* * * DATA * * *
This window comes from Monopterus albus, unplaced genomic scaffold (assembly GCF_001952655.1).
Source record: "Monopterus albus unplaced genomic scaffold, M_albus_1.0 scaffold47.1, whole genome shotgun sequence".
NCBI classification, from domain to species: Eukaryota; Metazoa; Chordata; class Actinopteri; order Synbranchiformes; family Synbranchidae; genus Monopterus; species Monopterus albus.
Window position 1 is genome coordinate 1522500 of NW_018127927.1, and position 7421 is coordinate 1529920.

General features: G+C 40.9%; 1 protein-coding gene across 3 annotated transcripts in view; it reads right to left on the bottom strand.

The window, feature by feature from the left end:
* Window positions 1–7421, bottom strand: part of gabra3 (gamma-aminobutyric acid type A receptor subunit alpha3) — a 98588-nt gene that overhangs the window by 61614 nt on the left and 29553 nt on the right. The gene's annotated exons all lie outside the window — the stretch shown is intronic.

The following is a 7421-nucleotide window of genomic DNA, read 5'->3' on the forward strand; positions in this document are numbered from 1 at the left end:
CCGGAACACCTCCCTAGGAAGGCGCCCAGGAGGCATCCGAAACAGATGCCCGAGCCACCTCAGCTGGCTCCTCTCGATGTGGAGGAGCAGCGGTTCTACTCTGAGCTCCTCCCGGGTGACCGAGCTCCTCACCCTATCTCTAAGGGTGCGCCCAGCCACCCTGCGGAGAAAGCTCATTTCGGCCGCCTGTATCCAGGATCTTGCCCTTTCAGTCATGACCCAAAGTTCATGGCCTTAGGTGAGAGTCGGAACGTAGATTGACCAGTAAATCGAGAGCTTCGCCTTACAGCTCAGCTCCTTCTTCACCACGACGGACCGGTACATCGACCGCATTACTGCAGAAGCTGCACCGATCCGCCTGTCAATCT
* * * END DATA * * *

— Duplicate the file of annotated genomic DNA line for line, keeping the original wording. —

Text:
This window comes from Monopterus albus, unplaced genomic scaffold (assembly GCF_001952655.1).
Source record: "Monopterus albus unplaced genomic scaffold, M_albus_1.0 scaffold47.1, whole genome shotgun sequence".
NCBI classification, from domain to species: Eukaryota; Metazoa; Chordata; class Actinopteri; order Synbranchiformes; family Synbranchidae; genus Monopterus; species Monopterus albus.
Window position 1 is genome coordinate 1522500 of NW_018127927.1, and position 7421 is coordinate 1529920.

General features: G+C 40.9%; 1 protein-coding gene across 3 annotated transcripts in view; it reads right to left on the bottom strand.

The window, feature by feature from the left end:
* Window positions 1–7421, bottom strand: part of gabra3 (gamma-aminobutyric acid type A receptor subunit alpha3) — a 98588-nt gene that overhangs the window by 61614 nt on the left and 29553 nt on the right. The gene's annotated exons all lie outside the window — the stretch shown is intronic.

The following is a 7421-nucleotide window of genomic DNA, read 5'->3' on the forward strand; positions in this document are numbered from 1 at the left end:
CCGGAACACCTCCCTAGGAAGGCGCCCAGGAGGCATCCGAAACAGATGCCCGAGCCACCTCAGCTGGCTCCTCTCGATGTGGAGGAGCAGCGGTTCTACTCTGAGCTCCTCCCGGGTGACCGAGCTCCTCACCCTATCTCTAAGGGTGCGCCCAGCCACCCTGCGGAGAAAGCTCATTTCGGCCGCCTGTATCCAGGATCTTGCCCTTTCAGTCATGACCCAAAGTTCATGGCCTTAGGTGAGAGTCGGAACGTAGATTGACCAGTAAATCGAGAGCTTCGCCTTACAGCTCAGCTCCTTCTTCACCACGACGGACCGGTACATCGACCGCATTACTGCAGAAGCTGCACCGATCCGCCTGTCAATCT